What I have learnt since September

Polly Trenow, Co-head of Local Programmes at Turn2us, reflects on what she has learnt from working at the forefront of local communities.  

This article is 21 months old


Last September, I was recruited as interim Head of Local Programmes and have been lucky enough to stay on permanently and joined by my Co-Head Jackie Brett. 

Local Programmes is a totally new way of working for Turn2us. We are starting from scratch, building up a new team and on a steep learning curve. If we’re going to try all these new things, then learning must be part of it. What is the point of doing something new unless we will learn about it along the way? We want to learn internally but we also want to learn alongside all the other people who are working to make systemic change in communities. 

  We’ll be publishing monthly blogs to chart our learning and welcome any feedback. So kick things off, here are some of the things I’ve been navigating since September.

 Innovation feels fun - but learning deeply from it requires patience.

It’s always exciting to go towards the new shiny thing over there. What is harder is stopping, slowing down and learning from things. Sometimes that means a concerted effort to ‘do less’ in order to learn more from what we are already doing.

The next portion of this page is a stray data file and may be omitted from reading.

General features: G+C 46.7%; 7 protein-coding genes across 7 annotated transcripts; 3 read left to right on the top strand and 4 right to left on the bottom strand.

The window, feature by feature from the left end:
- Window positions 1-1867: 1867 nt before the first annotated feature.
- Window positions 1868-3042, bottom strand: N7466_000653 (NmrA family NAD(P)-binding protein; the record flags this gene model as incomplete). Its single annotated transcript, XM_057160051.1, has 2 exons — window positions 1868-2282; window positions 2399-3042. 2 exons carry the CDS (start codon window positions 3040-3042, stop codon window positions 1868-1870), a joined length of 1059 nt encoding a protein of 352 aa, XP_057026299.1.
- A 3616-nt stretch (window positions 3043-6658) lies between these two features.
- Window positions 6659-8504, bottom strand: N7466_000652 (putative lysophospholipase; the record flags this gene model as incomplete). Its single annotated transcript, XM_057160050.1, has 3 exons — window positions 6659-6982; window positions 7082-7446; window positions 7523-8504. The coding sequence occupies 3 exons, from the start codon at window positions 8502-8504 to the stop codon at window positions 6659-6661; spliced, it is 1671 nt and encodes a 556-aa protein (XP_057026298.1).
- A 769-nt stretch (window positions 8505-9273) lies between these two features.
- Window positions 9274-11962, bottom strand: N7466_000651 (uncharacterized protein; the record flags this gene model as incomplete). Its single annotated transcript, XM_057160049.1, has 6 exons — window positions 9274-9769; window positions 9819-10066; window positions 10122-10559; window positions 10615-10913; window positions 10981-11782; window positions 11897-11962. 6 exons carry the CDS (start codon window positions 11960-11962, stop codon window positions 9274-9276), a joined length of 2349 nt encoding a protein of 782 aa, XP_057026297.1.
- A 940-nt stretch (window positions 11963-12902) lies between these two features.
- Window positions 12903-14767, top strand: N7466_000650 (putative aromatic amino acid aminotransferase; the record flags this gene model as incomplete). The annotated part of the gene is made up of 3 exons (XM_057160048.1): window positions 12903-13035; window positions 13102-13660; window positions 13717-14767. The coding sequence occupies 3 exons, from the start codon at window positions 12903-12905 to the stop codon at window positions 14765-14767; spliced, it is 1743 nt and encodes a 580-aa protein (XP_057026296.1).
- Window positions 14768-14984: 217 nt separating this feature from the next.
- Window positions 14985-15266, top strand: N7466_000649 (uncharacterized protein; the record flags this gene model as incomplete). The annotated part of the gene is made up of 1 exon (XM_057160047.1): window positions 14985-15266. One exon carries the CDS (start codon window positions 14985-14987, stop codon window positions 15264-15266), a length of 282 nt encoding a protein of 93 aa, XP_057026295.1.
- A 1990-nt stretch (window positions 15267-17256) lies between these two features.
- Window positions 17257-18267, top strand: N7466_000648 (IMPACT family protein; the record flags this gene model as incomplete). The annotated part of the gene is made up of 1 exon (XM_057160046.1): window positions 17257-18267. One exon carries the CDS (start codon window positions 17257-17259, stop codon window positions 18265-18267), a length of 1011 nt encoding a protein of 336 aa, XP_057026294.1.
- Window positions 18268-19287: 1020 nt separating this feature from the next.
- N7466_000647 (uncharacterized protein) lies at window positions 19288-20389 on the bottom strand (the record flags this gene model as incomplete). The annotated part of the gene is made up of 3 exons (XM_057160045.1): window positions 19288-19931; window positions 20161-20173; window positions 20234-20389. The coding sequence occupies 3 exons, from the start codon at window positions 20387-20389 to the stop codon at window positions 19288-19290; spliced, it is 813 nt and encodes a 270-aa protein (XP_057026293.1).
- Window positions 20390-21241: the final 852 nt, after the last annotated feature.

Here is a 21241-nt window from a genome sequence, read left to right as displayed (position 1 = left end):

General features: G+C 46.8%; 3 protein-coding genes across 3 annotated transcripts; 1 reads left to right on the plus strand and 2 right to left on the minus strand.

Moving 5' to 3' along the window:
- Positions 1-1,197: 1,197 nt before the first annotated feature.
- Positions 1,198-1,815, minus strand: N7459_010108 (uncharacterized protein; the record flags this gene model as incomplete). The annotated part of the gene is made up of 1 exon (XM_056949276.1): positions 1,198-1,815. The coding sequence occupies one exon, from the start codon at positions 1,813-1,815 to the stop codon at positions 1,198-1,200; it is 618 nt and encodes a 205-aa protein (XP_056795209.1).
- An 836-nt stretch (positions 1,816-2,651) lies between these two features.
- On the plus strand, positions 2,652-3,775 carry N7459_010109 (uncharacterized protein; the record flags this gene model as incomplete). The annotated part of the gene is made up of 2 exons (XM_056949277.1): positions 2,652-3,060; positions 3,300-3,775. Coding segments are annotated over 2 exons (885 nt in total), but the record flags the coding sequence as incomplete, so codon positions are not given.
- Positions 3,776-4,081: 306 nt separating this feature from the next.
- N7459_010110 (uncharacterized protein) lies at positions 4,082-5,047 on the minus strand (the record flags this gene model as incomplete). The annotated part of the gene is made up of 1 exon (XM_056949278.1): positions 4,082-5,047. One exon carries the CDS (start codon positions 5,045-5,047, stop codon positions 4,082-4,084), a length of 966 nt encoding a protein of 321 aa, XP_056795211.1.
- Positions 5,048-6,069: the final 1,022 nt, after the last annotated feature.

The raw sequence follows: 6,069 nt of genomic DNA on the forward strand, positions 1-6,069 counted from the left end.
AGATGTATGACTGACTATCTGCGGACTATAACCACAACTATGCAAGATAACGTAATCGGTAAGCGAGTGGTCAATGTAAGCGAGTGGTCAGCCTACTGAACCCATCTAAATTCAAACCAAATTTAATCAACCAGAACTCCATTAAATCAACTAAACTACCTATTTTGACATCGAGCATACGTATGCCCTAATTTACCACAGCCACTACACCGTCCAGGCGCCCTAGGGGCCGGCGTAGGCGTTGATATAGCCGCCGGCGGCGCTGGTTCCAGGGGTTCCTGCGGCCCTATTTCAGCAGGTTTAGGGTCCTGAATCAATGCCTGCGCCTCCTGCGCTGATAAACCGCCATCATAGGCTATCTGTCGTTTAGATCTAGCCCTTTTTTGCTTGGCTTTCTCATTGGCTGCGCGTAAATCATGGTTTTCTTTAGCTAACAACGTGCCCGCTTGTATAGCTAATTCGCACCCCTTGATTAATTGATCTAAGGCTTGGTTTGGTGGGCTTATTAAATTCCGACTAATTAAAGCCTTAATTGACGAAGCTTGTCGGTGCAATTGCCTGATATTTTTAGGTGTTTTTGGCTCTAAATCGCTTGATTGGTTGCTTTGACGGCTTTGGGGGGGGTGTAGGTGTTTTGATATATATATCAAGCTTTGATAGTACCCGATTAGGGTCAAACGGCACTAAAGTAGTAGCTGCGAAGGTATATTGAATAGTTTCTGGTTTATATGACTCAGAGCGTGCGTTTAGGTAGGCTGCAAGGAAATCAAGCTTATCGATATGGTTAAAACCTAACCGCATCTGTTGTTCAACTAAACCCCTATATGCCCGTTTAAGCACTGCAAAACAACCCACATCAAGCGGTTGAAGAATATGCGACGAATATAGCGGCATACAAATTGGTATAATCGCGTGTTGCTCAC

Sometimes people just don't get it.

So you’ve decided to do place-based work, you’ve read all about it, heard lots from your peers and decided to take the plunge. Just because you have a lot of buzz words doesn’t mean people will connect with you. Some may be resistant to working with uncertainty, others may be indignant that you’ve just “discovered” this, when they have been working in their place for decades. Not everyone is going to want to work with you. And that’s ok. This ambivalent reception to our move to working in a place-based way has been a great motivation to make sure we’re really clear about what we’re doing. 

There is a thin line between finding out about a place and being extractive.

We don’t really know if we’re nailing this one. But once we’ve decided to work in a place, we’re then keen to find out as much as we can about all the amazing work that is going on and how we might add value. But when does ‘finding out’ become a burden? How much time can we expect small community organisations to give us for free? At the same time, how can we know if we can add value to the work that is already happening if we don’t truly know what is going on the ground? We haven’t solved this one, but we’re wary of taking up the valuable time of people delivering front-line services without being sure what is on offer. 

What are you learning from your place-based work? What feels uncomfortable to say? We’re aiming to write a monthly blog on this from our team and our partners so stay tuned and please let us know what you’re thinking. We’d love to hear from you.

Polly Trenow